He has achieved two of his three major goals: world domination (although it hasn't been permanent yet), and the liberation of his mother's soul from the demon Mephisto's realm. Reed Richards has proven resourceful thus far, but it is only a matter of time before he is crushed by Doom! Doom has conquerered nations, murdered hundreds (perhaps thousands), and managed to fight back even from death. Nothing can stop his machinations, in the end victory belongs to Doom.

"Pain? Pain is like compassion! It is a thing only for lesser men. What is pain to Doom?"Dr. Doom

"But time is is my hatred! When he least expects it, when he's most unprepared; Doom will strike again!!"Dr. Doom

"The King of Latveria is no common murderer. If I cannot magnificently win a victory . . . it affords me no pleasure to merely slay a foe."Dr. Doom

"A Renoir. I have three myself. I had four, but ordered one burned...It displeased me."Dr. Doom

"So you would deign to know the secrets of Doom. Very well, it is good that you would read of the majesty and power of Doom; the rabble must always glean knowledge from their betters. Take care that you dare not to use the knowledge enclosed in these pages against our person. To do so would invoke the wrath of Doom, and such a thing should not be invited lightly. Learn well of Doom and his lands, for the world will soon fall before them."Dr. Doom

6. The Dark Lord Sauron (Lord of the Rings)

[The Dark Lord Sauron]

Why I Like Him: When I started compiling names for a list like this a number of them I had to think about, and a number of them just came easily off the top of my head. Sauron, if you have not read the Silmarillion, may not be as clear a choice as many of you might think. In the Lord of the Rings you only ever hear of him, rarely (if ever) do you directly see Sauron taking a role in his manipulations. This is a credit to his power and planning, however, his evil extended ages back to the beginning of the First Age of Middle Earth when he was a servant to Morgoth, the Dark Lord Melkor.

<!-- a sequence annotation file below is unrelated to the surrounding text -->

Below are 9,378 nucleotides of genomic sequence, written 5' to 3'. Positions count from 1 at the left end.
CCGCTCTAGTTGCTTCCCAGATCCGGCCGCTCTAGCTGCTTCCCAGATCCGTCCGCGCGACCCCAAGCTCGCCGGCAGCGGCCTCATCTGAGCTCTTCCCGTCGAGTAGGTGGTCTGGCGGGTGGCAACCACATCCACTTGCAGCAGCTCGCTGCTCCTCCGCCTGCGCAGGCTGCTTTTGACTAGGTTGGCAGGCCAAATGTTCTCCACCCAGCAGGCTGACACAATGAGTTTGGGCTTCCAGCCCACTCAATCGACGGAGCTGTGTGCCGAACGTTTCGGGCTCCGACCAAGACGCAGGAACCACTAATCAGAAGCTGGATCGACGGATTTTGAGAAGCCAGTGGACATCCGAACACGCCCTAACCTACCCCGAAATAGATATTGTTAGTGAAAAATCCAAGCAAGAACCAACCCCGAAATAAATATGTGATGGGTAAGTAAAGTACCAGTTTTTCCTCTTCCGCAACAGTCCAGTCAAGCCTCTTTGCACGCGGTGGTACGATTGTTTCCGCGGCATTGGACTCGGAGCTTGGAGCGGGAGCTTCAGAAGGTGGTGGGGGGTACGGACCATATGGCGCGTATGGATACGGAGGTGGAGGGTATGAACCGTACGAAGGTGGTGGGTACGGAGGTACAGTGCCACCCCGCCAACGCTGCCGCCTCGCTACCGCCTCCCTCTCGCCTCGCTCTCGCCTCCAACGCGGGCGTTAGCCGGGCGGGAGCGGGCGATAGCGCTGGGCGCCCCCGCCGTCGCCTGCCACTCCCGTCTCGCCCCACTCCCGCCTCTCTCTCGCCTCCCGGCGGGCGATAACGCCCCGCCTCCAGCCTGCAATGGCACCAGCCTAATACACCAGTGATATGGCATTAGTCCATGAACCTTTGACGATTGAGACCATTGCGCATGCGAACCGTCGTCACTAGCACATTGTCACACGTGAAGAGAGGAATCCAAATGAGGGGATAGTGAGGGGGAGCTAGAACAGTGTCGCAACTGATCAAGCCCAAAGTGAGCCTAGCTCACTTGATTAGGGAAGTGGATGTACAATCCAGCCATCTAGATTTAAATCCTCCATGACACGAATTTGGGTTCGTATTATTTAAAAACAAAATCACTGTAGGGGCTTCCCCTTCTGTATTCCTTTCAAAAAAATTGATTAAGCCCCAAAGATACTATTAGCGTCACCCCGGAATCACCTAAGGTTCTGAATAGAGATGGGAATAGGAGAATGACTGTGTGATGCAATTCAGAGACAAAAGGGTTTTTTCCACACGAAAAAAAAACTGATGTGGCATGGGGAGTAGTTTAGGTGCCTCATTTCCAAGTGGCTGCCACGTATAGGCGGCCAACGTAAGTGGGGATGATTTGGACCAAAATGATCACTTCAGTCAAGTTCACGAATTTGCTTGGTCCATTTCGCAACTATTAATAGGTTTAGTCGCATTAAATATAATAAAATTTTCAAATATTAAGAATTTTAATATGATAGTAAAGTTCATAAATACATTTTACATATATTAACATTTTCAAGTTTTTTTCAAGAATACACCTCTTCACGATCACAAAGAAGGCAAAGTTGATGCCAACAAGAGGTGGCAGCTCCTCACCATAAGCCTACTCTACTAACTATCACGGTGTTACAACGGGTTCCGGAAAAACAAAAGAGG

Morgoth corrupted Sauron in the First Age, and made Sauron one of his chief lieutenants. During this time Sauron was known as Gorthaur the Cruel, a master of shapeshifting and illusion. He ruled over vampires and werewolves, and was one of Morgoth's most powerful servants. He was defeated and diminished in the First Age, and his master Morgoth was banished by the Valar. Sauron hid in Middle Earth to escape judgement, only to make another move for power at the onset of the Second Age.

He reappeared at the opening of the Second Age, some 1,000 years after he hid himself from the world, under the guise of an illusion. Making himself appear to be beautiful, Sauron took the name Annatar "the Lord of Gifts" and went among the elves of Eregion. Counseling them in the ways of magic, he helped the elven-smiths forge the rings of power. Secretly, in the fires of Mount Doom, he had forged the One Ring that would have the power to dominate the wills of all the other ring bearers. The elves, who became aware of this, removed the rings and there was a great war fought between the forces of Sauron and the forces of elves. It was during this war that Sauron blazed deep into the heart of the elvenlands and took back 16 of the rings he helped to create. 3 rings were forged secretly without his aid, though, and remained with the elves.